It is obvious that Torvald also views Nora as a perfect Victorian woman and acknowledges and establishes his dominance over her from the start. He does not view her as a partner who is equal to him in the marriage but rather as a possession or an amusement (Parker). Torvald establishes this dynamic of the relationship from the very start of the play when he shows his ownership and possession of Nora by calling her his squirrel. He says, “Is that my squirrel rummaging around? … When did my squirrel get in?” (Mays 1654). It does not stop here. He keeps using similar nicknames that may seem like they are out of love but are actually demeaning towards Nora such as spendthrift and a lark (Mays 1654). Not only that, he also establishes his physical authority on Nora when he “takes her by the ear” (Mays 1654). Since Nora accepts all of these pet names and Torvald’s physical control over her, it is clear that she plays the role of that of a submissive feminine Victorian woman well.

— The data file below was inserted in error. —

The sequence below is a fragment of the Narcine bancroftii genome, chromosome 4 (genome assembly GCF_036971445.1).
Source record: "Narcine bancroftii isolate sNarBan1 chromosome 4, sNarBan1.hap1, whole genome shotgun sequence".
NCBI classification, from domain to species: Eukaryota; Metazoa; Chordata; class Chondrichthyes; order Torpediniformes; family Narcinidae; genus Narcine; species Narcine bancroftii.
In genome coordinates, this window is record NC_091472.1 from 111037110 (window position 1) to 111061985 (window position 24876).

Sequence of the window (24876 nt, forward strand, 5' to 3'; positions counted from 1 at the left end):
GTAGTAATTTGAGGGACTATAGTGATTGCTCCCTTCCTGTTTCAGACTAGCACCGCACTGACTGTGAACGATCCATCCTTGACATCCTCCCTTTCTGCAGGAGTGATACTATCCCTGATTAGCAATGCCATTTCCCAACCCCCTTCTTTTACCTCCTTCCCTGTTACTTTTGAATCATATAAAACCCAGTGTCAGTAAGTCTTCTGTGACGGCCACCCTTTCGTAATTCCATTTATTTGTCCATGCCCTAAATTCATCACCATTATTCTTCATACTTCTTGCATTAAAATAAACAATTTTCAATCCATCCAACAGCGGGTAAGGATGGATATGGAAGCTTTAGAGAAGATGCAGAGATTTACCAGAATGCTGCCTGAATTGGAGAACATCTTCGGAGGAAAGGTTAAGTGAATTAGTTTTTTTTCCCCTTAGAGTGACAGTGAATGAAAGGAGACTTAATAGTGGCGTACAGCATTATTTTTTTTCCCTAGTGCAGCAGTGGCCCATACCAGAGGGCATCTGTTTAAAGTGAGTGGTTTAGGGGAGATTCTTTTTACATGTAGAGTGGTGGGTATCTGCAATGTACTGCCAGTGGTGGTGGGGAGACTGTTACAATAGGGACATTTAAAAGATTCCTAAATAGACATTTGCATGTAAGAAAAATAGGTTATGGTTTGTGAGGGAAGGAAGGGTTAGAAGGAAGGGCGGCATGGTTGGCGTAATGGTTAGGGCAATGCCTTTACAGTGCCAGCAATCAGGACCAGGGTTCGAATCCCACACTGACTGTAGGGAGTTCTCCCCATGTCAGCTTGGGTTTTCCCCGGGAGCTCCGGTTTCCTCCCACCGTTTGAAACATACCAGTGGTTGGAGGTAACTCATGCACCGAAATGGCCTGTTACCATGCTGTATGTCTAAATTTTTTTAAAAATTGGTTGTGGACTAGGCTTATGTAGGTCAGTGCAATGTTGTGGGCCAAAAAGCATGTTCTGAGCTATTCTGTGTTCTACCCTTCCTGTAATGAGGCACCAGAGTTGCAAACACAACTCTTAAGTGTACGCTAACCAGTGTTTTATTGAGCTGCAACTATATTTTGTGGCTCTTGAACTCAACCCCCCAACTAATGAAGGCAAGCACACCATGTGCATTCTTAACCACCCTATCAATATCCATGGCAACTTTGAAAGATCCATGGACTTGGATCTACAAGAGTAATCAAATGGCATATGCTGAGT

Apart from accepting physical control and demeaning attitude of Torvald towards her, she also expresses another important trait of a Victorian women: financial dependency on her husband. Nora is completely dependent upon her husband for the finances. She cannot make any financial decisions herself. She cannot even borrow money without her husband’s permission. This was a condition of the Victorian society on the women that they had to be financially dependent upon their husbands. “Nora could not borrow any money without her husband’s consent. On the other hand, a husband could do whatever he pleased with property that was his wife’s before the marriage” (Parker). This financial dependence forced another form of weakness on Nora. This sort of habitual weakness could lead women into accepting and believing that their gender is inherently weak as it is easy to forget that this weakness is forced upon them by the society.